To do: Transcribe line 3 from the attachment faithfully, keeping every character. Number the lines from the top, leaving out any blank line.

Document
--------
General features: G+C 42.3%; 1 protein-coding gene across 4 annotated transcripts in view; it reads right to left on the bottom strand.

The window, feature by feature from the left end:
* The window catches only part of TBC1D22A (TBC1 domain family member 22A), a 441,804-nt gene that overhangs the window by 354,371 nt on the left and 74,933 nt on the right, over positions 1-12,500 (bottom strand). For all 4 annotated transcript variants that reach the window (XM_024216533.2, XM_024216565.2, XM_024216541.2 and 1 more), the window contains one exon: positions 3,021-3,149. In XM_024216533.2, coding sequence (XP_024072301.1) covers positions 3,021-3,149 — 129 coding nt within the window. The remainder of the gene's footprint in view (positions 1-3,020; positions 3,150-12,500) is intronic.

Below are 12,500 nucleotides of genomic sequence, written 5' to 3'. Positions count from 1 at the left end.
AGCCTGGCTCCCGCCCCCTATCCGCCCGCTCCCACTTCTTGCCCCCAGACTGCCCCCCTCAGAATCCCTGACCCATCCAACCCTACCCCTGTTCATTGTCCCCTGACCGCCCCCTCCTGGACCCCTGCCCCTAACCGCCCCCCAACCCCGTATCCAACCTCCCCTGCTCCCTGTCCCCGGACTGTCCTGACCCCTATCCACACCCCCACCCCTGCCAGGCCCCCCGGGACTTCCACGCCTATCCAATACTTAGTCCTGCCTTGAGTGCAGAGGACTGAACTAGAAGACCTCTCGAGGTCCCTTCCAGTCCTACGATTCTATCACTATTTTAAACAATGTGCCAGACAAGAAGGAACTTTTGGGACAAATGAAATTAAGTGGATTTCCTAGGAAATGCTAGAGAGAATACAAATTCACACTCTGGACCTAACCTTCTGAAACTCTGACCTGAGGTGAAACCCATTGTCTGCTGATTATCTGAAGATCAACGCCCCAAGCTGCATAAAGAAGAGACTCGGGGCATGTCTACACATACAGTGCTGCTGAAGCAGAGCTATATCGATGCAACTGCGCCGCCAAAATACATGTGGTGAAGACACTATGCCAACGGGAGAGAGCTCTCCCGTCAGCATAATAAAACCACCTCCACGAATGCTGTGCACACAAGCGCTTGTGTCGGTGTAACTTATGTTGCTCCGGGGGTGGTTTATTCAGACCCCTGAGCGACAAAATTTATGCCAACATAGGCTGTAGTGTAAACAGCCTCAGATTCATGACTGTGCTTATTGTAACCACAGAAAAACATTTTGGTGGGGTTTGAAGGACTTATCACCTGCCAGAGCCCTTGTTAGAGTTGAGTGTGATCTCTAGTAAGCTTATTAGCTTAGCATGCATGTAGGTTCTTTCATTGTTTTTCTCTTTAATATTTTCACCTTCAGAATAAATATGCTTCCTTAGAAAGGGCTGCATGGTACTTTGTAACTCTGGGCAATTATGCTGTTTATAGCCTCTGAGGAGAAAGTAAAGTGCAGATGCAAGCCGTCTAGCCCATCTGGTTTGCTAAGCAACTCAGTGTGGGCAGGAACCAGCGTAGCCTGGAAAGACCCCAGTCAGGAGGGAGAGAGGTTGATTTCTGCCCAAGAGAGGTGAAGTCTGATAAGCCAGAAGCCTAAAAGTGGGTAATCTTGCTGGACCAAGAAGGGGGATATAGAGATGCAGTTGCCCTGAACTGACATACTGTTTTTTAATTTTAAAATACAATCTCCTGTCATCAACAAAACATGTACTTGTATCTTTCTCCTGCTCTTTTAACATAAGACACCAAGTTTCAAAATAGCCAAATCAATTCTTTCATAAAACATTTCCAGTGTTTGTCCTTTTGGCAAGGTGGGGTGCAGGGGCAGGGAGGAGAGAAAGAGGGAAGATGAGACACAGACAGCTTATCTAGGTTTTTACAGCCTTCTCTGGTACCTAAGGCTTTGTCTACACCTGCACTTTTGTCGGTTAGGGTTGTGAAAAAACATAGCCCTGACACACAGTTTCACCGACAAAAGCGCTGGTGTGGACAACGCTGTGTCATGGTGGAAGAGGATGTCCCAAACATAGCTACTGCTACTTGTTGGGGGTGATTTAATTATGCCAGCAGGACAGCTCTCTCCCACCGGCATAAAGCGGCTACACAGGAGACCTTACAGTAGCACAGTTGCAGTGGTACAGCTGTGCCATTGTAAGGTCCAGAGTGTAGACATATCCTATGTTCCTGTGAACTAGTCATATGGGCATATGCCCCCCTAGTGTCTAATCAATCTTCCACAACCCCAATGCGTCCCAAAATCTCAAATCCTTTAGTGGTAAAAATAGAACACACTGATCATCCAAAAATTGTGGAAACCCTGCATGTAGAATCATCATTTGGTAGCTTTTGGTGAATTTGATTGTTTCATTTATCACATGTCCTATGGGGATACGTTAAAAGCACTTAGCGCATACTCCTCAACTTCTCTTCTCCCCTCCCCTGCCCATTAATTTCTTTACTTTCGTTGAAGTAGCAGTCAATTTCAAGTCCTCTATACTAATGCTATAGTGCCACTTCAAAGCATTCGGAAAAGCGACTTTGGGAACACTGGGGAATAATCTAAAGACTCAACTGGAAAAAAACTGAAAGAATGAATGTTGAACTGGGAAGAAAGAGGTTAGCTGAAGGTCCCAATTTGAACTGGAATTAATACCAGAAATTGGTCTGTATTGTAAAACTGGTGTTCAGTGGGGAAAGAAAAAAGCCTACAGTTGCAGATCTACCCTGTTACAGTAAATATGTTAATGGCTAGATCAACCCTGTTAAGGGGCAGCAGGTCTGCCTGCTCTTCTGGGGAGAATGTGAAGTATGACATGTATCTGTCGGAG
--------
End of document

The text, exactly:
* The window catches only part of TBC1D22A (TBC1 domain family member 22A), a 441,804-nt gene that overhangs the window by 354,371 nt on the left and 74,933 nt on the right, over positions 1-12,500 (bottom strand). For all 4 annotated transcript variants that reach the window (XM_024216533.2, XM_024216565.2, XM_024216541.2 and 1 more), the window contains one exon: positions 3,021-3,149. In XM_024216533.2, coding sequence (XP_024072301.1) covers positions 3,021-3,149 — 129 coding nt within the window. The remainder of the gene's footprint in view (positions 1-3,020; positions 3,150-12,500) is intronic.